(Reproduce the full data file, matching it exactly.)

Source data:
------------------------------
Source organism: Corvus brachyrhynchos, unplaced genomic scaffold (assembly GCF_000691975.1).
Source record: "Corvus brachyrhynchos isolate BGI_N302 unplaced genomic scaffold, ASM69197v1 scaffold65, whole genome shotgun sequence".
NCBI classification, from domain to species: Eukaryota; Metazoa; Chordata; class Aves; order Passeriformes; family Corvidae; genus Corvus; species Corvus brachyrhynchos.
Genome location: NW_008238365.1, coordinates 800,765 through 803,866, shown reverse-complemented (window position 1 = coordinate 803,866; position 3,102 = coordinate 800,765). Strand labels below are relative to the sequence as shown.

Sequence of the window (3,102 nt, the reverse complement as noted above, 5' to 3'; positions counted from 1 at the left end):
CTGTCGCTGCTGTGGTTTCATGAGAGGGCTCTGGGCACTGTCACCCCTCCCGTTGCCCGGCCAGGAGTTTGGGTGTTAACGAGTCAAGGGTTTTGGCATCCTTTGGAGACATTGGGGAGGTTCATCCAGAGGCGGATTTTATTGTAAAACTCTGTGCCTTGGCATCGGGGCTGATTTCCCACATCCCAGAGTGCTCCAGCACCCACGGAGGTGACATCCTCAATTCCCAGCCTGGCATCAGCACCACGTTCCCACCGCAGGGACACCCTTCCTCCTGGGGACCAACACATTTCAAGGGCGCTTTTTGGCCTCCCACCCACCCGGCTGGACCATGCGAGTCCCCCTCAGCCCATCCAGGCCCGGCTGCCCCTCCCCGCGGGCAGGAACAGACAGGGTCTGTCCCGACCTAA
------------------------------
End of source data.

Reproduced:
Source organism: Corvus brachyrhynchos, unplaced genomic scaffold (assembly GCF_000691975.1).
Source record: "Corvus brachyrhynchos isolate BGI_N302 unplaced genomic scaffold, ASM69197v1 scaffold65, whole genome shotgun sequence".
NCBI classification, from domain to species: Eukaryota; Metazoa; Chordata; class Aves; order Passeriformes; family Corvidae; genus Corvus; species Corvus brachyrhynchos.
Genome location: NW_008238365.1, coordinates 800,765 through 803,866, shown reverse-complemented (window position 1 = coordinate 803,866; position 3,102 = coordinate 800,765). Strand labels below are relative to the sequence as shown.

Sequence of the window (3,102 nt, the reverse complement as noted above, 5' to 3'; positions counted from 1 at the left end):
CTGTCGCTGCTGTGGTTTCATGAGAGGGCTCTGGGCACTGTCACCCCTCCCGTTGCCCGGCCAGGAGTTTGGGTGTTAACGAGTCAAGGGTTTTGGCATCCTTTGGAGACATTGGGGAGGTTCATCCAGAGGCGGATTTTATTGTAAAACTCTGTGCCTTGGCATCGGGGCTGATTTCCCACATCCCAGAGTGCTCCAGCACCCACGGAGGTGACATCCTCAATTCCCAGCCTGGCATCAGCACCACGTTCCCACCGCAGGGACACCCTTCCTCCTGGGGACCAACACATTTCAAGGGCGCTTTTTGGCCTCCCACCCACCCGGCTGGACCATGCGAGTCCCCCTCAGCCCATCCAGGCCCGGCTGCCCCTCCCCGCGGGCAGGAACAGACAGGGTCTGTCCCGACCTAA